To the Americans, who admitted that the US probably fell short on the equity score, the degree of centralisation in the UK, the small amount of revenue raised locally in relation to central funding (15% on average) and the central government’s power to limit local taxation (capping) came as a not wholly agreeable surprise. In Germany, where as stated the relationships are defined in the constitution, there appeared to be less tension, though in such areas as housing, problems were beginning to emerge. In France, also, where however a large part of the management and funding of education (which in the UK accounts for some 60% of local expenditure) is borne nationally and local taxation accounts for more than a third of remaining local expenditure, the system resulting from the decentralising reform of a few years ago and described as “constructive chaos”, with 35,000 different authorities, seemed to produce fewer tensions. In the UK there were, not surprisingly, strong calls for local authorities to be given a free hand in providing services over, if necessary, a more restricted field, to raise funds for those purposes by taxation or borrowing, and to make their own mistakes, while central government should accept full responsibility for some at least of the re-distributive services, perhaps using local authorities as agents or through some method of making money follow the individual. Teachers’ pay, already set and largely funded indirectly nationally, would be a prime candidate for such treatment, though local authorities would wish to retain discretion over staffing levels. Such a shift however could well entail a shift in the proportions of tax raised centrally and locally - local tax levels in the US, it was noted, where local government enjoyed greater autonomy at the expense of equity, were much higher than in Europe and central funding lower.

One particular area of tension was noted, that of immigration, housing and homelessness. Here, for example, national policies on immigration could impose duties and costs on local authorities without the funds to back them. This was a particular problem in France and Germany, but occurred elsewhere also. Environmental measures were another area where national governments imposed (or accepted international) obligations, the burden of which fell on local authorities and communities. The phenomena of Not in my backyard (NIMBY) and Not over there either (NOTE) were mentioned, and the consequent need for some over-riding authority exercising its role through alternative methods of public participation such as the public enquiry.

Some of the problems of voter non-participation and poor services could be attributed to an absence of civic pride, which in turn might be due to lack of clarity and information about the system. Here an increasing tendency was noted in Europe for cities to go direct to counterparts in other countries or to the European Community in Brussels, for support - a tendency, it was generally felt, to be encouraged. In macro-economic terms, however, competition for investment between municipalities or communities was a zero-sum game and not necessarily to the advantage of the nation. The prominence of local government personalities was also a factor encouraging voter participation, though unless they and the local government machinery were seen to possess real power, it would be hard to mobilise the voters.

The conference reached no firm conclusions and doubted if any were possible: different solutions and balances would fit different traditions. The key issue was the balance between the dispersal of power and responsibility to the local government level and the need to achieve equity through re-distributive policies. That balance would shift according to political fashion. Probably there was no perfect system and it was better to travel than to arrive: at least the changing cycles, and the tensions, indicated life in the system.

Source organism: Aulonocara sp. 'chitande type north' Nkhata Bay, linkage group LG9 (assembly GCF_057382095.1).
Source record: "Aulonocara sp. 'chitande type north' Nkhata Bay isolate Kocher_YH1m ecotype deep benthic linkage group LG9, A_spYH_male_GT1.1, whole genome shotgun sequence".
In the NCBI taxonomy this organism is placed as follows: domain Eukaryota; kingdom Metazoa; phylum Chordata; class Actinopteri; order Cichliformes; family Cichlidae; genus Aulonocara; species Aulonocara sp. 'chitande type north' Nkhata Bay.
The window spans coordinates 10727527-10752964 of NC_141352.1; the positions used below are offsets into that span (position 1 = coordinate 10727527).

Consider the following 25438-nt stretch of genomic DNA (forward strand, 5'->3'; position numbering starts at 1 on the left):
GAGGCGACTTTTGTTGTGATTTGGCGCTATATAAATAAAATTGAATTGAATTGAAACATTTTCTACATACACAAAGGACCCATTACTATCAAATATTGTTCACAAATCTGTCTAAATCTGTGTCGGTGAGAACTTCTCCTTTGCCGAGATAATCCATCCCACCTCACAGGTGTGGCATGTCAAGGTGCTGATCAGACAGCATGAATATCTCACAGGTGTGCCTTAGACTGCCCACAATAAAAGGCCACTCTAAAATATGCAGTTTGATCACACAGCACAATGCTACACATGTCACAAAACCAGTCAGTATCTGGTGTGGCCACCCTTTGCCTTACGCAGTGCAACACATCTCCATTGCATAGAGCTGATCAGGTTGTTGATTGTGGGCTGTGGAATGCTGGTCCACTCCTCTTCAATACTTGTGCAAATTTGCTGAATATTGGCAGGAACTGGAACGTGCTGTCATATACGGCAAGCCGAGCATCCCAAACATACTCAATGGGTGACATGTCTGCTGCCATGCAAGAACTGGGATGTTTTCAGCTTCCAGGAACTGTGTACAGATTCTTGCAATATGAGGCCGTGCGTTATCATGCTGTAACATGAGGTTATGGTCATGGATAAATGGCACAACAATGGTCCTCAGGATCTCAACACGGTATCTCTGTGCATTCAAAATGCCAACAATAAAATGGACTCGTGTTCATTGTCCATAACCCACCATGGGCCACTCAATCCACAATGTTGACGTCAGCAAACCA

This Note reflects the Director's personal impressions of the conference. No participant is in any way committed to its content or expression.

Chairman: The Rt Hon the Lord Jenkin of Roding PC
Life Peer (Conservative); Chairman, Friends Provident Life Office


Councillor Jeremy Beecham
Chairman, Newcastle upon Tyne City Council

Mr Thomas Caulcott
Management Consultant; Councillor, South Shropshire District Council

Mr John Graham
Undersecretary and Head, Local Government Group, Environment Department, The Scottish Office

Sir Terry Heiser GCB
Permanent Secretary, Department of the Environment

Mr Peter John
Secretary to the Local and Central Government Relations Research Committee, Joseph Rowntree Foundation

Councillor Sir Richard Knowles
Leader, Birmingham City Council

Sir Frank Layfield QC
Recorder of the Crown Court

Mr Anthony Mayer
Chief Executive, The Housing Corporation, London

Dr The Hon William Plowden
Senior Adviser, The Harkness Fellowship, London

Mrs Patricia Thomas
Commissioner for Local Administration in England

Dr Tony Travers
Research Director, The Greater London Group, London School of Economics

Councillor David Weeks
Leader, Westminster City Council

Mr Christian Wolmar
Assistant Home News Editor, The Independent

Mr Robert M Worcester
Chairman, Market and Opinion Research International (MORI)

Mr Robert Nixon
Agent General for Ontario in the UK

M Mario Polèse
Lecturer/Researcher, Department of Urban Studies, Institut National de la Recherche Scientifique, University of Quebec, Montreal

Professor Guy Carcassonne        
Professor of Constitutional Law

Professor Joachim Jens Hesse
Ford-Monnet Professor of European Institutions and Comparative Government and Director, Centre for European Studies, Nuffield College, Oxford

Herr Hans-Georg Lange
Councillor, City Council of Cologne; Director, League of Cities (Deutscher Städtetag).

Mr Donald Hirsch
Centre for Educational Research and Innovation, OECD

Professor John E Brandt
Professor of Public Affairs, Hubert H Humphrey Institute of Public Affairs, University of Minnesota

Professor Robert H Freilich
Senior Partner, Freilich Leitner Carlisle & Shortlidge, Kansas City, Missouri and Los Angeles

The Hon Harrison J Goldin
Goldin Associates LP, New York

Professor Otto J Hetzel
Professor of Law, Wayne State University Law School
Dr Paul T Hill
Senior Social Scientist, (directing research and analysis for New American Schools Development Corporation), RAND, Washington DC

Mr Peter C Hutchinson
President, Armajani Hutchinson & James Inc

The Hon Francis A Keating
General Counsel (chief law officer), US Department of Housing and Urban Development

Professor Michael E Libonati
Laura H Carnell Professor of Law, Temple University Law School, Philadelphia

Dean Frank J Macchiarola
Professor of Law and Dean of Law School, Benjamin N Cardozo School of Law, Yeshiva University

Mr Frank Mauro
Deputy Director, Nelson A Rockefeller Institute of Government, State University of New York

Professor Richard P Nathan
Distinguished Professor of Political Science and Public Policy, State University of New York

Professor Paul E Peterson
Henry Lee Shattuck Professor of Government, Harvard University

Mr David I Wells
Associate Director, Political Department, International Ladies’ Garment Workers’ Union, New York

The Hon Kathryn J Whitmire
Lecturer, Institute of Policy Analysis, Rice University, Houston